‘Adjustment Bureau’ portrays God as bureaucrat. That’s its best quality
ARNOLD WAYNE JONES | Life+Style Editor
At the risk of being accused of picking nits, the first thing among the many that bothers me about The Adjustment Bureau is that a key plot point involves a former congressman and current Wall Street big-wig traveling through New York City by bus. Now, in a movie that deals with angels, fate and magic doors, the details of transportation may seem miniscule, but that’s the problem: If you want me to buy the big stuff, you have to convince me in the details. There’s a reason monkeys pick nits out of their fur: They are annoying.
So is, ultimately, The Adjustment Bureau. As a movie, it’s neither fish nor fowl: Does it want to be a chick flick, about how a romance between an ambitious politician (Matt Damon) and a free-spirited dancer (Emily Blunt) can overcome fate itself? Or is it a sci-fi action film with Matrix-like ambitions to reveal the One Big Secret: That what we think of as free will is actually an intense heavenly bureaucracy of angels wearing fedoras and God as a CEO who meddles in individual lives?
The script, based on a Phillip K. Dick story, is too gadabout for its own good. There are echoes of Men in Black, but not the humor. (The joke of MiB is that the agents look like clichés of spies; apparently, the best angels can do to disguise themselves in 2011 America is dress like 1950s G-Men, or extras who wondered off the set of Mad Men.)
This is a poor man’s Inception, and even though it makes marginally more sense, its style and its premises just don’t fly. Damon’s character wants to find Blunt’s but can’t — how could he possibly track her down? What, he’s never heard of Missed Connections on Craigslist? How about he goes on TV and mentions it — he is a damn national hero, after all. (If I worried about every profile on Grindr that fell off my radar, I’d never get any work done.) It’s also been done before, better, as the “City on the Edge of Forever” episode of the original Star Trek. Harlan Ellison should consider legal action.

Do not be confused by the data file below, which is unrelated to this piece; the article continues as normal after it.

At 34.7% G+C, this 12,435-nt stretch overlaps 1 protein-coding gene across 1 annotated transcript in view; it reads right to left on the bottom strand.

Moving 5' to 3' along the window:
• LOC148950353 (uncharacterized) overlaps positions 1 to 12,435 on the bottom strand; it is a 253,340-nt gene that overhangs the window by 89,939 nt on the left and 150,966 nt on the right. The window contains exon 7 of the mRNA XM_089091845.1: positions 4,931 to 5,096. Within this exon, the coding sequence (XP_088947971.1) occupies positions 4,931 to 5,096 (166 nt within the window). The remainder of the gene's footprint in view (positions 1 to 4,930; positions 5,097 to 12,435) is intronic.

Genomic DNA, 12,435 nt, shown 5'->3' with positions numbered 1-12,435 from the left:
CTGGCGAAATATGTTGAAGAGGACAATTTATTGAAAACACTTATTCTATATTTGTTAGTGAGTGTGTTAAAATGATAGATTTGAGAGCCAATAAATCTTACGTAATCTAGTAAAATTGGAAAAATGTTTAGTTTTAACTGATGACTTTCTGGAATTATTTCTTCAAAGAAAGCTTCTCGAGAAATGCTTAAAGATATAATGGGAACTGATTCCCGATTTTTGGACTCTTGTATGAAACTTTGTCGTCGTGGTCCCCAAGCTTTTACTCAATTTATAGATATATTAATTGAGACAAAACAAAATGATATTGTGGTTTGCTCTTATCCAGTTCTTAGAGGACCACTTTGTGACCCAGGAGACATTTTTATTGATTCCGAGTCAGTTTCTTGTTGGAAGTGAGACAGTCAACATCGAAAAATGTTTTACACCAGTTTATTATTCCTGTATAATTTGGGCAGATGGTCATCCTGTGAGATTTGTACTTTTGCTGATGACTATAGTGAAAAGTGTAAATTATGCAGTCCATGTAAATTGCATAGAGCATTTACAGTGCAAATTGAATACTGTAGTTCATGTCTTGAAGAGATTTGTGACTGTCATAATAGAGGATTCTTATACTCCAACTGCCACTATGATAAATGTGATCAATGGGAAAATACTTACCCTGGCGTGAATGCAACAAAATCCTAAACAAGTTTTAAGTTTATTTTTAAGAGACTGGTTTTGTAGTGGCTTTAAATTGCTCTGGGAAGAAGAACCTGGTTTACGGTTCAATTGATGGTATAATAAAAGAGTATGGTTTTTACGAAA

Maybe if there was any romantic chemistry between Blunt and Damon it could work (there isn’t; a passionate kiss near the end looks like a painful prostate exam for both of them; Blunt seems far sexier when she’s dancing with the men of the Cedar Lake Ballet company, which gets the best P.R. since E.T. ate Reece’s Pieces). Or maybe we’d care if the climax didn’t hinge on weird rules, like Heaven having worse security safeguards than Los Alamos, water making angels ineffectual (on a planet covered three-fourths in oceans) and a sleepy operative allowing destiny to go off course. I’m not exaggerating at all. Perhaps if I were, it might actually entertain you, instead of drain you. If this is the destiny of movies, I say we all go off the map.
This article appeared in the Dallas Voice print edition March 4, 2011.
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